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U.S. Wheat Associates (USW) is the industry’s market development organization working in more than 100 countries. Its mission is to “develop, maintain, and expand international markets to enhance the profitability of U.S. wheat producers and their customers.” The activities of USW are made possible by producer checkoff dollars managed by 19 state wheat commissions and through cost-share funding provided by USDA’s Foreign Agricultural Service. For more information, visit or contact your state wheat commission. Original articles from Wheat Letter may be reprinted without permission; source attribution is requested. Click here to subscribe or unsubscribe to Wheat Letter.

In This Issue:
1. Strong Durum, HRS Sales Push Past Price
2. Wheat Harvest Rolls On
3. Celebrating Sixty Years of Food for Peace Success
4. Back-to-Back Trade Teams from Taiwan, South Korea Examine U.S. Wheat Crop
5. Stephanie Bryant-Erdmann Joins USW
6. Wheat Industry News

Online Edition: Wheat Letter – July 10, 2014 (

PDF Edition: (See attached file: Wheat Letter - July 10, 2014.pdf)

USW Harvest Report:

1. Strong Durum, HRS Sales Push Past Price
By USW Market Analyst Casey Chumrau

Strong demand supported prices for hard red spring (HRS) and durum export sales for the first month of the 2014/15 marketing year. Both classes are greatly outpacing last year’s sales at this time despite increased export prices.

Export sales of durum, generally the most expensive U.S. wheat class, have fluctuated greatly in recent years. In 2013/14, sales were limited by high prices relative to Canada and significant logistics issues in the northern U.S. plains. But, the U.S. railroad situation improved with the spring weather just as serious concerns arose about the Italian durum crop quality. Low yields and substantial rain just before harvest in Italy resulted in a demand spike for U.S. durum and export prices responded with a $30 per metric ton (MT) jump between the beginning of June and July.

Despite the higher price, durum sales as of June 29 are 65 percent ahead of last year at 190,900 metric tons (MT). Sales are still 13 percent below the five-year average on this date, but prospects look favorable for sales to continue as Canada’s logistical issues persist.

Canada’s logistical problems are also providing additional opportunities for HRS sales, with recent strong nearby demand for high-protein spring wheat. In a normal year, buyers might meet demand with a combination of Canadian and U.S. wheat. With Canada unable to meet new nearby business, U.S. wheat sales have increased. HRS sales surged 62 percent higher than both the prior year’s pace and the five-year average to date. As of June 29, the United States had sold 2.78 MMT of HRS, the most by that date in more than 10 years.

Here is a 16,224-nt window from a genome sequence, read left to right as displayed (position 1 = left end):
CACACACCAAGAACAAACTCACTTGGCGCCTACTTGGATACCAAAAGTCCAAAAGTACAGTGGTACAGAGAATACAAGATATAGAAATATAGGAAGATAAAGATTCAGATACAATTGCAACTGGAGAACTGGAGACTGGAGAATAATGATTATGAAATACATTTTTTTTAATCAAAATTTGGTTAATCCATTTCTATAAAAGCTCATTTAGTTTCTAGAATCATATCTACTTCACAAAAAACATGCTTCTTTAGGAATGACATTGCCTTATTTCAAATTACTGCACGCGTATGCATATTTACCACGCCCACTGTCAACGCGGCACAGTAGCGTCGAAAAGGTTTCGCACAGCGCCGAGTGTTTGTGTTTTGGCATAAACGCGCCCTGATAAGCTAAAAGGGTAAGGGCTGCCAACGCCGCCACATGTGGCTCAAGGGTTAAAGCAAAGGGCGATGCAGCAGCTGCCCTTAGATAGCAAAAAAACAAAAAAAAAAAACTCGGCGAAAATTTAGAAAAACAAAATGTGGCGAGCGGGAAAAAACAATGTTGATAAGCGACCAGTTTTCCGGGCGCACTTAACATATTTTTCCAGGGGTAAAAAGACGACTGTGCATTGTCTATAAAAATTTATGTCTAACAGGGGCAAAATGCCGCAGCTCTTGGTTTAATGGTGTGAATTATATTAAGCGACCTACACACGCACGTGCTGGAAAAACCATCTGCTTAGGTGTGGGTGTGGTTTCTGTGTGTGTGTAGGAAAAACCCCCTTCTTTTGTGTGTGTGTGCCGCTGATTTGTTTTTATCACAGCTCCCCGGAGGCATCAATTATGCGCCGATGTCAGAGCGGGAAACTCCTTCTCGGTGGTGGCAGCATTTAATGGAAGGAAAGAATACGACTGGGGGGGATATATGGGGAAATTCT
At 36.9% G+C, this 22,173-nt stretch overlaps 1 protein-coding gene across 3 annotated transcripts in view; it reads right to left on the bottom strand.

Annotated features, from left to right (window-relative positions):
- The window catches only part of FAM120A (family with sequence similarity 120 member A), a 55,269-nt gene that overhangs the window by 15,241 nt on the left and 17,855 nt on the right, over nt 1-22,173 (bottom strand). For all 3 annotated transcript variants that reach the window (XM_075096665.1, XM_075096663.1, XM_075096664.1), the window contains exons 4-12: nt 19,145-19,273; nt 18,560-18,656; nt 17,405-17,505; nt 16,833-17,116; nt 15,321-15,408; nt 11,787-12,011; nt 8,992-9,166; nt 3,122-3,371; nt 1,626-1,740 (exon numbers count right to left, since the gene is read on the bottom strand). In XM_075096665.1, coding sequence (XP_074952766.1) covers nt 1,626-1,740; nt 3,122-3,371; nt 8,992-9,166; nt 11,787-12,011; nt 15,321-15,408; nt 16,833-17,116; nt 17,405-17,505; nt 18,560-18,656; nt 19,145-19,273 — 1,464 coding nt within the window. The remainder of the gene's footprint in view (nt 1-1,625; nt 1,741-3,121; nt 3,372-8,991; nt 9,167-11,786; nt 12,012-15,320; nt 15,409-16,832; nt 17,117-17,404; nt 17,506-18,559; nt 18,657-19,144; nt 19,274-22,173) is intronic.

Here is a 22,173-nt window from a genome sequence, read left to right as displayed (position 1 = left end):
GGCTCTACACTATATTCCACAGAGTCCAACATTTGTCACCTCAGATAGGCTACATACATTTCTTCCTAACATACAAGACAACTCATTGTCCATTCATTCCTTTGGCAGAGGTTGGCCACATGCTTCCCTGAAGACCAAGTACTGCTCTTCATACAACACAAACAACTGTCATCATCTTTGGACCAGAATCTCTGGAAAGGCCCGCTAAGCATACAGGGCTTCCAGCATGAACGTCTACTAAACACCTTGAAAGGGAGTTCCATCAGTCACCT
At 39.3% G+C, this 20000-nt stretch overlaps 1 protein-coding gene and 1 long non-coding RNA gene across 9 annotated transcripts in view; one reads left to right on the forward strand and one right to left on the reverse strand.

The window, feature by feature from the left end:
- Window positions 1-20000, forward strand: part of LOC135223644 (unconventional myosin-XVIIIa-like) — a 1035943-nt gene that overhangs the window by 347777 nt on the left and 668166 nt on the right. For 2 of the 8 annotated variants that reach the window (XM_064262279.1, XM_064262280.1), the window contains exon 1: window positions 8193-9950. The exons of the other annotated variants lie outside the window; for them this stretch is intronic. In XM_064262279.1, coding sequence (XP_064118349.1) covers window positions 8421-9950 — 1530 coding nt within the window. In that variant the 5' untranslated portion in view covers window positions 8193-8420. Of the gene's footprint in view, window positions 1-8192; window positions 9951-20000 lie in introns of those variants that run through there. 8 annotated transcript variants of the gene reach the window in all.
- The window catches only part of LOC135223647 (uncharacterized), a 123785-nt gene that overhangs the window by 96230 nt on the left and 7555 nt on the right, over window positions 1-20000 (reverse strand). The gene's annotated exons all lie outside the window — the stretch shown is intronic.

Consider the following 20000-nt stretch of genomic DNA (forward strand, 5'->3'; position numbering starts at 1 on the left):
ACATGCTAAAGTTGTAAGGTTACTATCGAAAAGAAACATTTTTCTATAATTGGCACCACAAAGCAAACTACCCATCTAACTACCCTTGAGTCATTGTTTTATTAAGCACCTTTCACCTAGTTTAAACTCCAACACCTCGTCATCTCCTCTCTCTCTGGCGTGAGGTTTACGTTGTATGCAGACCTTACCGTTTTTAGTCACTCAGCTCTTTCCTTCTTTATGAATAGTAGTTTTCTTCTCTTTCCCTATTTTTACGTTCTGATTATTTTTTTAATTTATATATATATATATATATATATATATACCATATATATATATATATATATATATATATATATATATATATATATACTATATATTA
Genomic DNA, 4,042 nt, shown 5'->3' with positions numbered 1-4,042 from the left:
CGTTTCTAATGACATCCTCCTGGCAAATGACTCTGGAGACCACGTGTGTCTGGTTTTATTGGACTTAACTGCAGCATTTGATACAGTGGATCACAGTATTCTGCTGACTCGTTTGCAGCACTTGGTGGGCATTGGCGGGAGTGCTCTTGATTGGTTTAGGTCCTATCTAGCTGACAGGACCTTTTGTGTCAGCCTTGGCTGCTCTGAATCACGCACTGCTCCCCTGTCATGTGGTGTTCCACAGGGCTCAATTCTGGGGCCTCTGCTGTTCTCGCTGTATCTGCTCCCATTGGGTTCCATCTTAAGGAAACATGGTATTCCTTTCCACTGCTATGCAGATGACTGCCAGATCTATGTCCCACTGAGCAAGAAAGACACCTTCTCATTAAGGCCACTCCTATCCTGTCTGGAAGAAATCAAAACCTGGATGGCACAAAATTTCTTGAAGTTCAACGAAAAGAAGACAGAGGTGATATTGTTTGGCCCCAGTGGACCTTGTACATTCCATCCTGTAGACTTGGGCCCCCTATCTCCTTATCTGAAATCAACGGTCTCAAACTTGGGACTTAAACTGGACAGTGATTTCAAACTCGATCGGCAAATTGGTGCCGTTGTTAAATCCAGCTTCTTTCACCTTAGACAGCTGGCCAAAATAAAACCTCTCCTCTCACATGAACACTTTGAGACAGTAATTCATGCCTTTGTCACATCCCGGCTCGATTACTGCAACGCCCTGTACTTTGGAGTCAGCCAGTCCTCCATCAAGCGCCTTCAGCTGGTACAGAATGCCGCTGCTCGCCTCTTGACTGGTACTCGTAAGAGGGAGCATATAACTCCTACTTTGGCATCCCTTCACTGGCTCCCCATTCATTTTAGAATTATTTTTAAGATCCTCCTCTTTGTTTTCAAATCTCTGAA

The spike in HRS sales comes despite steady prices defying the recent downward price trend for grains in general. The Minneapolis Grain Exchange (MGEX) HRS September futures contract lost 6 percent of its value between June 6 and July 3, but higher basis levels mostly offset the decline. The strong demand and dwindling old-crop supply means supplies have to go farther inland to source wheat from farmers, adding transportation costs to the export price. In that same June 6 to July 3 time period, HRS FOB from the U.S. Gulf added 1 percent to its value from $329 to $332 per MT and FOB from the PNW is down just 2 percent from $320 to $313 per MT.

While price is just one of the many factors that determine value, the strong early sales pace of HRS and durum prove once again that the United States is able to meet regular demand and fulfill any needs left unmet by other exporters. Furthermore, for those buyers who need high quality wheat, the United States remains their premier choice.

2. Wheat Harvest Rolls On

Combines are rolling – where they are not delayed by rain – and winter wheat harvest is more than halfway complete, according to the USDA National Agricultural Statistics Service (NASS) Crop Progress Report issued July 7. NASS reported 57 percent of winter wheat as harvested, only slightly behind the five-year average, in the 18 states that harvest 86 percent of winter wheat. Additionally, NASS listed winter wheat conditions as of July 7 at 22 percent very poor, 25 percent fair, 26 percent good and 1 percent excellent.

A more detailed look at class and regional breakdowns, however, demonstrates the geographic diversity that allows U.S. wheat farmers to consistently produce the world’s most reliable supply of high quality wheat – even as one growing area or another endures the continual challenges of Mother Nature.

The southern hard red winter (HRW) states are quickly approaching the end of wheat harvest, with NASS reporting Texas at 85 percent complete, Oklahoma 95 percent complete and Kansas 70 percent complete as of July 7. NASS also reported 81 percent of winter wheat harvest complete in California.

USW reported in the July 3 Harvest Report that extensive precipitation has continued to delay HRW harvest in southwest Colorado, southwest Nebraska and northwest Kansas. Chris Kirby, marketing and communications director for the Oklahoma Wheat Commission, reported, “Producers are hopeful they can be finished by the end of this week if they can just get a few more days of harvest without rain.”

With the additional moisture, potential test weight values have fallen, but protein continues to average 14 percent. Furthermore, the daily Kanas Wheat Harvest Report has regularly noted that yields have been highly variable.

For the southeastern soft red winter (SRW) states reaching into the East Coast, the July 3 USW Harvest Report noted that SRW harvest is nearly complete on the East Coast and southern states, although storms and Hurricane Arthur caused delays.